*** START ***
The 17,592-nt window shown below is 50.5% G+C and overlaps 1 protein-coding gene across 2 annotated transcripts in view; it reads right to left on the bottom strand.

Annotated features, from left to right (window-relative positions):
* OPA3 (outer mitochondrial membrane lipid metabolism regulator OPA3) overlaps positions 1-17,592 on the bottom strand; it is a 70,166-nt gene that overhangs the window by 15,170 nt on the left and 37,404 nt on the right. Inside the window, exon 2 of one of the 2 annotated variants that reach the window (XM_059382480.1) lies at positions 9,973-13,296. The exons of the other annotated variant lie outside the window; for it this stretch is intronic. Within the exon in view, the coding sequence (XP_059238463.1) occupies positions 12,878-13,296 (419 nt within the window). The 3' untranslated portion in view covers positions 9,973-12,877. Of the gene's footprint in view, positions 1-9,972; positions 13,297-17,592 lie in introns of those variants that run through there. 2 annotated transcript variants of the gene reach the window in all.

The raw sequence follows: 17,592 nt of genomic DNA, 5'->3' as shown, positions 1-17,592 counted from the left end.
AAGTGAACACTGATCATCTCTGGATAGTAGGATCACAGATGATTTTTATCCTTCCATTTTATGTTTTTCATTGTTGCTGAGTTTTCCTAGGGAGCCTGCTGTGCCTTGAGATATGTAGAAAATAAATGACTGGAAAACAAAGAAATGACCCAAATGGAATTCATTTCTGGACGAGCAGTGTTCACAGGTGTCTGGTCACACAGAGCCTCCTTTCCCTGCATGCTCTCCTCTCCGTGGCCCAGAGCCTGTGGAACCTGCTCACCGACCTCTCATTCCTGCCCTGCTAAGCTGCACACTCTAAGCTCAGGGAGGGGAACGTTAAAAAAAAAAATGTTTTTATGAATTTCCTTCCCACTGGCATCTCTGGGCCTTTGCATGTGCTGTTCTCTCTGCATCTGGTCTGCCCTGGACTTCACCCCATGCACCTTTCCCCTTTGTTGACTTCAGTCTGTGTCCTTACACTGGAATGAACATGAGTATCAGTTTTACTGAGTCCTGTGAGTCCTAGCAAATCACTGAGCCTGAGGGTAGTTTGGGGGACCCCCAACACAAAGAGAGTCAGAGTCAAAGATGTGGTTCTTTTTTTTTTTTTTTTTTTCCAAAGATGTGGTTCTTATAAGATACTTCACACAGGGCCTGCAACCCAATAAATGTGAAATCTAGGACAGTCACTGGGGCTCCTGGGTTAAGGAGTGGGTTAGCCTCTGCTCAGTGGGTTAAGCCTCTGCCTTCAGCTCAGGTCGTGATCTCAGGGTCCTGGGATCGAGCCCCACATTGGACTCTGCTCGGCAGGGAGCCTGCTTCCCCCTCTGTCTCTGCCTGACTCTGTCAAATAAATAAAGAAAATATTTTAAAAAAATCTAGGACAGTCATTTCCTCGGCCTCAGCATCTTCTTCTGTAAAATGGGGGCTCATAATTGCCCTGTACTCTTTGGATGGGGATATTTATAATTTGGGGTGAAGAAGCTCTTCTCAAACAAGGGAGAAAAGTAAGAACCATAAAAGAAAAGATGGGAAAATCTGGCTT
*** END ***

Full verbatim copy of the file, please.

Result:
The 17,592-nt window shown below is 50.5% G+C and overlaps 1 protein-coding gene across 2 annotated transcripts in view; it reads right to left on the bottom strand.

Annotated features, from left to right (window-relative positions):
* OPA3 (outer mitochondrial membrane lipid metabolism regulator OPA3) overlaps positions 1-17,592 on the bottom strand; it is a 70,166-nt gene that overhangs the window by 15,170 nt on the left and 37,404 nt on the right. Inside the window, exon 2 of one of the 2 annotated variants that reach the window (XM_059382480.1) lies at positions 9,973-13,296. The exons of the other annotated variant lie outside the window; for it this stretch is intronic. Within the exon in view, the coding sequence (XP_059238463.1) occupies positions 12,878-13,296 (419 nt within the window). The 3' untranslated portion in view covers positions 9,973-12,877. Of the gene's footprint in view, positions 1-9,972; positions 13,297-17,592 lie in introns of those variants that run through there. 2 annotated transcript variants of the gene reach the window in all.

The raw sequence follows: 17,592 nt of genomic DNA, 5'->3' as shown, positions 1-17,592 counted from the left end.
AAGTGAACACTGATCATCTCTGGATAGTAGGATCACAGATGATTTTTATCCTTCCATTTTATGTTTTTCATTGTTGCTGAGTTTTCCTAGGGAGCCTGCTGTGCCTTGAGATATGTAGAAAATAAATGACTGGAAAACAAAGAAATGACCCAAATGGAATTCATTTCTGGACGAGCAGTGTTCACAGGTGTCTGGTCACACAGAGCCTCCTTTCCCTGCATGCTCTCCTCTCCGTGGCCCAGAGCCTGTGGAACCTGCTCACCGACCTCTCATTCCTGCCCTGCTAAGCTGCACACTCTAAGCTCAGGGAGGGGAACGTTAAAAAAAAAAATGTTTTTATGAATTTCCTTCCCACTGGCATCTCTGGGCCTTTGCATGTGCTGTTCTCTCTGCATCTGGTCTGCCCTGGACTTCACCCCATGCACCTTTCCCCTTTGTTGACTTCAGTCTGTGTCCTTACACTGGAATGAACATGAGTATCAGTTTTACTGAGTCCTGTGAGTCCTAGCAAATCACTGAGCCTGAGGGTAGTTTGGGGGACCCCCAACACAAAGAGAGTCAGAGTCAAAGATGTGGTTCTTTTTTTTTTTTTTTTTTTCCAAAGATGTGGTTCTTATAAGATACTTCACACAGGGCCTGCAACCCAATAAATGTGAAATCTAGGACAGTCACTGGGGCTCCTGGGTTAAGGAGTGGGTTAGCCTCTGCTCAGTGGGTTAAGCCTCTGCCTTCAGCTCAGGTCGTGATCTCAGGGTCCTGGGATCGAGCCCCACATTGGACTCTGCTCGGCAGGGAGCCTGCTTCCCCCTCTGTCTCTGCCTGACTCTGTCAAATAAATAAAGAAAATATTTTAAAAAAATCTAGGACAGTCATTTCCTCGGCCTCAGCATCTTCTTCTGTAAAATGGGGGCTCATAATTGCCCTGTACTCTTTGGATGGGGATATTTATAATTTGGGGTGAAGAAGCTCTTCTCAAACAAGGGAGAAAAGTAAGAACCATAAAAGAAAAGATGGGAAAATCTGGCTT